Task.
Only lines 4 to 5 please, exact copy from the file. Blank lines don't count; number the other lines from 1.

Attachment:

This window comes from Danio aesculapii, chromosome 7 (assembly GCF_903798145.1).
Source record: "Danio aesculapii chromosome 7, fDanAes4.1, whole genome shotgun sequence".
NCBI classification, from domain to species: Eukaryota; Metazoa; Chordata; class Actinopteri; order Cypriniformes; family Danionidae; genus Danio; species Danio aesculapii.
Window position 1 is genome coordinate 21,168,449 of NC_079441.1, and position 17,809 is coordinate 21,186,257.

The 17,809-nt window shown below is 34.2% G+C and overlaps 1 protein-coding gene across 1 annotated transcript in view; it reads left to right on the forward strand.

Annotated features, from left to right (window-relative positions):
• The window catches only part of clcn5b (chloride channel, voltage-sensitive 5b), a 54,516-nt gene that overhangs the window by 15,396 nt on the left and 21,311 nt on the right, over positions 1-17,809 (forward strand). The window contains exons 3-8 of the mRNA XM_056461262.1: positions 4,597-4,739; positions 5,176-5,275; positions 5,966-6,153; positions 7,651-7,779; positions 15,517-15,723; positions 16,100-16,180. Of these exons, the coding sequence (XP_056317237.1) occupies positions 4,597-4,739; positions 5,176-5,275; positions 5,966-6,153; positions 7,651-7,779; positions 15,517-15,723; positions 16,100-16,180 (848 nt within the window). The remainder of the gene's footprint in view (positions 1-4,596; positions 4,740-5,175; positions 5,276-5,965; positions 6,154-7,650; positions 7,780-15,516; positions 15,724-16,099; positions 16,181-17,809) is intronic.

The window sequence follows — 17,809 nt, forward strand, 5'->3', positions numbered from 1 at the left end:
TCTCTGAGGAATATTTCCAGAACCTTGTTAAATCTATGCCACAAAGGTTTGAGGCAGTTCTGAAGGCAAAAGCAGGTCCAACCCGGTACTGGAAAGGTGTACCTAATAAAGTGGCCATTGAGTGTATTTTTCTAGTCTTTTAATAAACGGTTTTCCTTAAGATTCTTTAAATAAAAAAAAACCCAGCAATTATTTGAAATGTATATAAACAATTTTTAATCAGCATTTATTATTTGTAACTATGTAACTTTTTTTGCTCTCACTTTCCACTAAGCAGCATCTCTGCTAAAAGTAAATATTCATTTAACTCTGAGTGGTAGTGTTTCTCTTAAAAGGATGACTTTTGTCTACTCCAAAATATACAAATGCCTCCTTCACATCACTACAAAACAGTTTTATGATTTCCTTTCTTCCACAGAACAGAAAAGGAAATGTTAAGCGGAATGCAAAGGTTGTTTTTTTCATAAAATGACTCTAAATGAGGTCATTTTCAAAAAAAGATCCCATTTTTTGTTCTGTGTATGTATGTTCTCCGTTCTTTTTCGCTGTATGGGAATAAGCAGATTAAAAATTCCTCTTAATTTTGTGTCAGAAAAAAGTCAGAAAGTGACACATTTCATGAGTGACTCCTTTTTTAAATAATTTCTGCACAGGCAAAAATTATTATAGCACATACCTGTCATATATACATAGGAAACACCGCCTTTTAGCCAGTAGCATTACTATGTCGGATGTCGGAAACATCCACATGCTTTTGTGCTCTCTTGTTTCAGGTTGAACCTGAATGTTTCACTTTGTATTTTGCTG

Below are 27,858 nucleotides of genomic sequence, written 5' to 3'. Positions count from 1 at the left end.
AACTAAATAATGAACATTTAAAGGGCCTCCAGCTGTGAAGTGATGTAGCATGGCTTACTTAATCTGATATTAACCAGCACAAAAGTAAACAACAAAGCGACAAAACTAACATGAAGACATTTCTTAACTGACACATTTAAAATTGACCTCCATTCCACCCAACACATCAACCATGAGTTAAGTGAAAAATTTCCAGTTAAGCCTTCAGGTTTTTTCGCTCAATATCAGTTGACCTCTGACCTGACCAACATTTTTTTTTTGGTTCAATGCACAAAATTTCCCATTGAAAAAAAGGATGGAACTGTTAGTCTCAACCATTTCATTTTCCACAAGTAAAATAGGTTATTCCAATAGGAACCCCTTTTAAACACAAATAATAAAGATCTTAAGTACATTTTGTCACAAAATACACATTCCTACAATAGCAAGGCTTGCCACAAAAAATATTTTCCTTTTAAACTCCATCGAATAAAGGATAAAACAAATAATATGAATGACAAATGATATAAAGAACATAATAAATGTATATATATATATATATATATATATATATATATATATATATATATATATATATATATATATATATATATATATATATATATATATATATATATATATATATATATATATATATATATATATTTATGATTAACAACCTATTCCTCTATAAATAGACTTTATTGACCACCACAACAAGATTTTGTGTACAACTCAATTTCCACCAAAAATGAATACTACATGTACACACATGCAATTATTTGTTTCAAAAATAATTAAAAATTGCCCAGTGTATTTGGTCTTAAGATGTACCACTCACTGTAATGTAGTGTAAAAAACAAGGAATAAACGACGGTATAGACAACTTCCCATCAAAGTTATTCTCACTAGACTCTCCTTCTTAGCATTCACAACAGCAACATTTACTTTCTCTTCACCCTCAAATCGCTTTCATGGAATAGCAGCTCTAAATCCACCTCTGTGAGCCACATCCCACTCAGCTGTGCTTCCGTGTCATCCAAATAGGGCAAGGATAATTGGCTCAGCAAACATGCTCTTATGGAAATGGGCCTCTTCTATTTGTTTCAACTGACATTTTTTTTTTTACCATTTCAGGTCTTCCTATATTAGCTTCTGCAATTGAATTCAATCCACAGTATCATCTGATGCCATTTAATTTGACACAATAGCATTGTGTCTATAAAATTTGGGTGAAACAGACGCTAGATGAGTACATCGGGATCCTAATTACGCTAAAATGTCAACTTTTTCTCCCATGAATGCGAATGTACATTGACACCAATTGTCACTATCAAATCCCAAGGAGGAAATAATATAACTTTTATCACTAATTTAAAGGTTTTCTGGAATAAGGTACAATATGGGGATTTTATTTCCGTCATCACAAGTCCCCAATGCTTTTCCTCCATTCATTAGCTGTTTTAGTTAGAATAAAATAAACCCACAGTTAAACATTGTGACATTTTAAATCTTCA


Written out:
Window position 1 is genome coordinate 21,168,449 of NC_079441.1, and position 17,809 is coordinate 21,186,257.

The 17,809-nt window shown below is 34.2% G+C and overlaps 1 protein-coding gene across 1 annotated transcript in view; it reads left to right on the forward strand.